David Mitchell’s novel, The Thousand Autumns of Jacob de Zoet, is a surprising narrative that follows a young Dutchman as he progresses from naivete to weary wisdom working on the Dutch East India Company’s trading post, Dejima, near Nagasaki, Japan. The novel resonates with the first section of Cloud Atlas and transports readers to the late 18th century of the Edo Period.

Jacob de Zoet is in love and he signs up with the Dutch East India Company in order to return to Holland and marry his beloved Anna. The idea is put to him by his future father-in-law who hopes time and distance will lead another, better-suited man to his daughter.

Driven by his faith in God and sense of moral justice, Jacob is an outcast among his fellow companions. In an attempt to end corruption, he’s assigned to go through all of the books for the new Chief Resident. Will Jacob be led to corruption himself so far from home? Or, will he maintain his beliefs even if it means risking a return to the one he loves?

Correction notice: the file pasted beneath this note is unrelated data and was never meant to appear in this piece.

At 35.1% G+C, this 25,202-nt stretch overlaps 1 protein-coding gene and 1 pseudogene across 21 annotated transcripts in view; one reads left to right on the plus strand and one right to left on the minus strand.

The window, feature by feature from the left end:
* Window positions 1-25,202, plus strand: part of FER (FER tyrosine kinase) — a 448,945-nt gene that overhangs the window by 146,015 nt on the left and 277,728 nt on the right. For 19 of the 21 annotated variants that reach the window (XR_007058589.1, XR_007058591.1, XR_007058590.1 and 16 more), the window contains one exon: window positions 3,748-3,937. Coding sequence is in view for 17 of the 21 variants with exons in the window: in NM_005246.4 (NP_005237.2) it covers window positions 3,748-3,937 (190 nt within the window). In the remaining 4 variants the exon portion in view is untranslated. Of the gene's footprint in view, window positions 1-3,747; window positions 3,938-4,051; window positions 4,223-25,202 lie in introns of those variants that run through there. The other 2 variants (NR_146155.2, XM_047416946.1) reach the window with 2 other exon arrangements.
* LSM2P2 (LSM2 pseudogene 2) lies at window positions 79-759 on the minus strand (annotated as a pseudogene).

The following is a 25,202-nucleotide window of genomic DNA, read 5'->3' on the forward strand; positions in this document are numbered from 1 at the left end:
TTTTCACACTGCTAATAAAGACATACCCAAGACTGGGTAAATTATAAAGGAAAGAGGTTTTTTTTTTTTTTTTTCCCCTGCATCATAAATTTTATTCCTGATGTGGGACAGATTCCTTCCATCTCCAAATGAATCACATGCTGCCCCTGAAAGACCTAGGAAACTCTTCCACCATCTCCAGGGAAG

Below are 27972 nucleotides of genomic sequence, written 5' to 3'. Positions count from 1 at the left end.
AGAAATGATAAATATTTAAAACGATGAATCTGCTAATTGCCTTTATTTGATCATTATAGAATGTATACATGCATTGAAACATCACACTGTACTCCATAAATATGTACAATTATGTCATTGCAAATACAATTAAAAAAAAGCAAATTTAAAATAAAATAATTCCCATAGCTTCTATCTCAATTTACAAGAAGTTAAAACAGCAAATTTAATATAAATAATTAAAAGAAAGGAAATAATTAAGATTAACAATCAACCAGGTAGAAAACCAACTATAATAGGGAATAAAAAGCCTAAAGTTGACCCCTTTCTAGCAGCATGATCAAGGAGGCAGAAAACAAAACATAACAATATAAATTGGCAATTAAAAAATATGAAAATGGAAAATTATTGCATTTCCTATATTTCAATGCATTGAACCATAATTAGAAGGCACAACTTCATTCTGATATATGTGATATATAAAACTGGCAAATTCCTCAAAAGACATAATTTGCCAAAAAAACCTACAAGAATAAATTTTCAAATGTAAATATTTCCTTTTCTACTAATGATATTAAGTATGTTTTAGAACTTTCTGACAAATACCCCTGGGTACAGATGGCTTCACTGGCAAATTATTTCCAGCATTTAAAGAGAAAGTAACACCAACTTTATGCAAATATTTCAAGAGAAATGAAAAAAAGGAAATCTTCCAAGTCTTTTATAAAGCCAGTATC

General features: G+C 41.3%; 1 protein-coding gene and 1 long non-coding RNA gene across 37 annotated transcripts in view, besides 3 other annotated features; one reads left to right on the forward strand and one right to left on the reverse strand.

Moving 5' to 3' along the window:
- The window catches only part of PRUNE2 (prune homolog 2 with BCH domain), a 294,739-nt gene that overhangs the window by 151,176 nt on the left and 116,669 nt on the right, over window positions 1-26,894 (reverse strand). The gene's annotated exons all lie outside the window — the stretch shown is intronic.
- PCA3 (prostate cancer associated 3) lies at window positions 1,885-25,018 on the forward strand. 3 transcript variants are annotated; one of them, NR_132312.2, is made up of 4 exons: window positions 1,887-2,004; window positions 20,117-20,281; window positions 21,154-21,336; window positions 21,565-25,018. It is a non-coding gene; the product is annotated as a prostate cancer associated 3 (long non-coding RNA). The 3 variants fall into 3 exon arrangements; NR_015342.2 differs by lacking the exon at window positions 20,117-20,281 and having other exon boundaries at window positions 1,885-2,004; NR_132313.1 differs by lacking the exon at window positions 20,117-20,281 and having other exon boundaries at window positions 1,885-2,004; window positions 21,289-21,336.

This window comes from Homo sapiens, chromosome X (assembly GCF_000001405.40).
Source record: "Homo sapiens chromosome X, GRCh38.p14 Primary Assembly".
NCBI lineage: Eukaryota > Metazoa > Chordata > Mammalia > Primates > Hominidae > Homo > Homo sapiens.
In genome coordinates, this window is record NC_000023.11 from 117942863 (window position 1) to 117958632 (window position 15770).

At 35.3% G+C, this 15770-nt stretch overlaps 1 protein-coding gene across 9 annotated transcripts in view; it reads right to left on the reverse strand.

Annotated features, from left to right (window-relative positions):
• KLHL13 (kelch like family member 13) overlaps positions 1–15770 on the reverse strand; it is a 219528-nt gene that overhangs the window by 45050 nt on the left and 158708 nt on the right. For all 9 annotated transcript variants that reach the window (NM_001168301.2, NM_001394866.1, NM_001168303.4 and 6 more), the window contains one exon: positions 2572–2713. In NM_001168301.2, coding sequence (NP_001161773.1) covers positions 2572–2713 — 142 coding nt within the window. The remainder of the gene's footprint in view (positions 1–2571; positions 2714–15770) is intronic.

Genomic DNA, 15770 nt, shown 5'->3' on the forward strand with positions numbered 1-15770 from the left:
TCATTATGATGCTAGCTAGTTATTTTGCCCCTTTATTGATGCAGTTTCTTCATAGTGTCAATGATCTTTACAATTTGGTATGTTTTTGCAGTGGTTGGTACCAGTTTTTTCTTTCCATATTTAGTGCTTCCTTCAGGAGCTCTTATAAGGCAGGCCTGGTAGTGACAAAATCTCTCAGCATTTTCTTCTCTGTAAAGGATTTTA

For most writers, this narrative may be enough, but Mitchell grows expansive as events change. Not only is the novel about Jacob de Zoet, but it’s about a time of tension in Japan as the outside world begins to press harder against Japanese isolationism. To complicate matters, Jacob is tangled into the web of a powerful judge, Lord Abbot Enomoto, who is master of a monastery that may hold the secret to eternal life. Bribery, intimidation, abduction and murder are all tools the Lord Abbot uses to keep control. In the face of such opposition, Jacob finds himself once again questioning what he will do for those he loves.


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